Only thing to criticize is that I wish he’d have more vocal experimentations like the old blues musicians did. Experimentation is how the blues finds the soul. But there are times when he sounds like a present-age Bob Dylan. Unfortunately, few respect new Bob Dylan’s nowadays.

Regardless, this is an amazing collection of folk tunes. The album won’t be available once Hunter Johnson’s new album is released, so get it HERE while you can and support him if you can.

Well done.

Tracks to peep: The whole fucking album, but I guess “Threw It All Away,” “Soulless Train,” “The Red, White, and Blue”, “Feather on the Wind”, “One True Love”, “Hangman’s Noose” - Bunkey and the sheep


"The Very First"
"Miles and Miles" Summer 2013



Attention Plumber and Pipe Fitter Union No. 203, and other similarly situated music fans: You have a new working class hero. No, No, ultra rich, out of touch, Bruce Springsteen didnt release another record. Neither did John Cougar Mellencamp, or Tom Petty. No, on August 27, Phoenix based artist Hunter Johnson drops his debut LP Miles and Miles, and its pretty great.

Miles and Miles is a fantastic no frills rock record that impresses both on its own and as the debut offering from up-and-comer Hunter Johnson. Most of the tunes fall into a similar sonic territory as the above named classic rockers, but Johnsons songwriting, and the albums sharp no-nonsense production (the album was produced by Bob Hoag) keep the record sounding honest, and fresh.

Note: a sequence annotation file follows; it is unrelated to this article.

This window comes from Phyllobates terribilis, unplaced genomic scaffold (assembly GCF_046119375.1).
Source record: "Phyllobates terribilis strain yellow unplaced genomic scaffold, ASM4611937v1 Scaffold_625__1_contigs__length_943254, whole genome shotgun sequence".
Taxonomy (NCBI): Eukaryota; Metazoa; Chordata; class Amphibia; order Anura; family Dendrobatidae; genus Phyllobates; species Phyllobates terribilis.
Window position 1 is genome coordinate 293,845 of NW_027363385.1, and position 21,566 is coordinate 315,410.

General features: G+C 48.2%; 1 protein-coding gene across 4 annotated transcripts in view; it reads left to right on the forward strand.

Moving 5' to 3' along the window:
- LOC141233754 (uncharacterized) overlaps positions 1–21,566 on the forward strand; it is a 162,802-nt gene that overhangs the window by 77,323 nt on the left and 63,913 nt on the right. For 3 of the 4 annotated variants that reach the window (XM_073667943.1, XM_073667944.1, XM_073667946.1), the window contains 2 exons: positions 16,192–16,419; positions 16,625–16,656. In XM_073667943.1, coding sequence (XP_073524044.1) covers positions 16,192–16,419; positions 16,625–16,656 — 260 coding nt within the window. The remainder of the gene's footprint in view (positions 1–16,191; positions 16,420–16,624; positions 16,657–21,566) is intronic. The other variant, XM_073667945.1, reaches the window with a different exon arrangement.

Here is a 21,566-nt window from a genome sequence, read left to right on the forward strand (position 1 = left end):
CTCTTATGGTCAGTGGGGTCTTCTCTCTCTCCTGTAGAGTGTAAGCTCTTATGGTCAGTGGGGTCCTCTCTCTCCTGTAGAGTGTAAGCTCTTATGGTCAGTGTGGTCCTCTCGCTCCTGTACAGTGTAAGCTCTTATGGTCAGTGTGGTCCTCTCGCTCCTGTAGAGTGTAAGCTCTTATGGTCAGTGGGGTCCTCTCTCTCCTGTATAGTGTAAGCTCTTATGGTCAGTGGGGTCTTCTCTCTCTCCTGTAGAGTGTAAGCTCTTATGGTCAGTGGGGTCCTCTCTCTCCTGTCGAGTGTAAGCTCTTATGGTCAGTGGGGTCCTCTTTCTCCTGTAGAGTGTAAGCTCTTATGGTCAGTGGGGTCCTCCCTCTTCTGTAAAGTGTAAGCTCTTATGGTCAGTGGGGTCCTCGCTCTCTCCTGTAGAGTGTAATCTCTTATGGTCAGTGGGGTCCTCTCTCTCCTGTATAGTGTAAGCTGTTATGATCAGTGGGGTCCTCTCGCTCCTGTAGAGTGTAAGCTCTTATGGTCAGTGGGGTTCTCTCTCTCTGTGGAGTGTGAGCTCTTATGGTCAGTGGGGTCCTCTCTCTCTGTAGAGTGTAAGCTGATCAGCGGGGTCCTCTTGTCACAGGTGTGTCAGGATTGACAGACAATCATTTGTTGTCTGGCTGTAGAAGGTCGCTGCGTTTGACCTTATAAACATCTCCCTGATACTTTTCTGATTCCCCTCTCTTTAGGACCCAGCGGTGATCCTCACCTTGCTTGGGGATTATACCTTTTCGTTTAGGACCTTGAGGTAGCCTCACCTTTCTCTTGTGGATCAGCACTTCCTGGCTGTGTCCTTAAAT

From start to finish, Johnsons writing on Miles and Miles shows incredibly maturity both lyrically and structurallythis guy clearly knows how to pen a tune for radio airplay. The stories and characters on Miles and Miles appeal to a wide audience yet still leave room for listener interpretation. Song parts fit together seamlessly, and nothing ever feels out of place within a tune or from track-to-track. Everything on this record just fits and flows which is no small featespecially for a debut.

Take, for example, So Long Suzy, the albums rocking opener, which tells the story Johnny, whose tough as nails girlfriend is pressuring him for a ring. Johnny of course isnt caving to her pressure, and while his predicament isnt exactly unique, Johnsons no-nonsense storytelling and gravely vocals keep the tune sounding fresh, as chunky guitars and heavy drums blast the tune forward.

Next up, The Younger Me recounts the regrets of of an older man as he looks back on his life. The tune, with its pedal steel licks and everyman storyline, would feel right at home coming out of a Nashville studio. But despite the pedal steel licks and witty lyrics, Johnson keeps the tune squarely in rock territory by avoiding cheesy country inflection on his vocals and refusing the temptation overproduce the track. You Aint Seen the Best of Me is another rockin tune Nashville wishes it had written. Its a straight-forward tune recounting the narrators past accomplishments (which include high school football and fishing), while promising his lover that the best is still yet to come.

Rockers aside, Miles and Miles also showcases Johnsons versatility both as a songwriter and vocalist with ballads like Runaway, a classic heart break tune and Miles and Miles, a traveling tune about longing to gett back home.

The most impressive aspect of Miles and Miles may be Johnsons ability to combine classic rock production, with clever Nashville approved lyrics, while still managing to sound fresh and unique. The result is an album thats just a lot of fun from start to finish. Its the type of record that you turn up with the windows down on a summer night. And Miles and Miles gets you there the old fashioned way rockin, well-written American rock n roll. An impressive debut from a great new artist.